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Gastric Stump Carcinoma Occurring in a Patient With Carney's Triad 38 Years After Partial Gastrectomy for Epithelioid Leiomyosarcoma

Michael R. Aulicino, MD; Prodromos Hytiroglou, MD; Steven H. Dikman, MD; Mamoru Kaneko, MD
Arch Intern Med. 1995;155(5):544-547. doi:10.1001/archinte.1995.00430050124017.
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Carney's triad is a rare syndrome of unusual tumors first described in 1977 by Carney et al.1 Articles in which over 40 patients have been described have appeared in the literature since then, with a review of 36 cases summarized in 1993.2 The triad includes gastric epithelioid leiomyosarcoma, pulmonary chondroma, and functioning extra-adrenal paraganglioma. The tumors are commonly multicentric and only one third of the patients who were affected have manifested all three, most exhibiting two of the three tumors.2 The triad affects predominantly young women, is usually heralded by signs and symptoms related to the gastric tumor, and patients can live years to decades with metastases of the gastric leiomyosarcoma. The cause of this rare syndrome has yet to be studied.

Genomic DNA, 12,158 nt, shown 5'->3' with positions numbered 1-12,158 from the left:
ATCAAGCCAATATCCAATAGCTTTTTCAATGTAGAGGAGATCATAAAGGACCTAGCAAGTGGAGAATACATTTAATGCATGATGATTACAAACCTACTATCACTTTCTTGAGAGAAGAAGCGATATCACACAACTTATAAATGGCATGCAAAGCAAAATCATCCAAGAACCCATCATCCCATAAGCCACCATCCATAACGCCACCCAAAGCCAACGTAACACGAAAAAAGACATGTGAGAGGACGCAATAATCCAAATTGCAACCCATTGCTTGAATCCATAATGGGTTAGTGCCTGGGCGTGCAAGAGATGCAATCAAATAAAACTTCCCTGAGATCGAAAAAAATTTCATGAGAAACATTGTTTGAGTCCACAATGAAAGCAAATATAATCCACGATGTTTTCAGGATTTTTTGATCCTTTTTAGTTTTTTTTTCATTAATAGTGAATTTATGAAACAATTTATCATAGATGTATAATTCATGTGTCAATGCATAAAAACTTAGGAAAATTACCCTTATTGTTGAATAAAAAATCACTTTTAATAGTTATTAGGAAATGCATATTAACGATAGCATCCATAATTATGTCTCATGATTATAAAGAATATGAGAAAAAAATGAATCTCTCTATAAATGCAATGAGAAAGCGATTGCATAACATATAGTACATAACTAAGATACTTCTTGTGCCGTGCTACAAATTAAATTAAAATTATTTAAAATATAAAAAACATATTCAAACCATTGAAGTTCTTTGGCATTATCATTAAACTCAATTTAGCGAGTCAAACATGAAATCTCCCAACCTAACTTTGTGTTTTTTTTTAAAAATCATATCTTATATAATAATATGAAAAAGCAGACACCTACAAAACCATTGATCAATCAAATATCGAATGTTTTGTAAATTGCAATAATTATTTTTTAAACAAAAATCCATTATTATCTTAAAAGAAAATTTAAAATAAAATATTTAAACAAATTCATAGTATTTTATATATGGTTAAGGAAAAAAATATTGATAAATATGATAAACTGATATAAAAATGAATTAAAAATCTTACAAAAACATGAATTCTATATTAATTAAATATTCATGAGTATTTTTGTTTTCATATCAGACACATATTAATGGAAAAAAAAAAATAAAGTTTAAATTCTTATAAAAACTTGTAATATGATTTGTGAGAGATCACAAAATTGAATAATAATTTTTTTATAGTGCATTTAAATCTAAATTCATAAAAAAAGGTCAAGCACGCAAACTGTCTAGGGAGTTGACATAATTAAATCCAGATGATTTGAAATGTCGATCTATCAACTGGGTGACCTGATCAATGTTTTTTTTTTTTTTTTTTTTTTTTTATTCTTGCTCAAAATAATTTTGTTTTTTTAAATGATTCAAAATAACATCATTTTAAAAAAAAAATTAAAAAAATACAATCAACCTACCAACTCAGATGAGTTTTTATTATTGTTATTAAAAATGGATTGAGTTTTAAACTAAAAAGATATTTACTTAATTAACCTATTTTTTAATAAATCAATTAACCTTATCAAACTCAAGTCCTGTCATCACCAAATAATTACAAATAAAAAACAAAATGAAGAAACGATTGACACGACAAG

We provide follow-up on a previously described patient with Carney's triad3 who since developed signet-ring cell carcinoma of the gastric stump. The patient was


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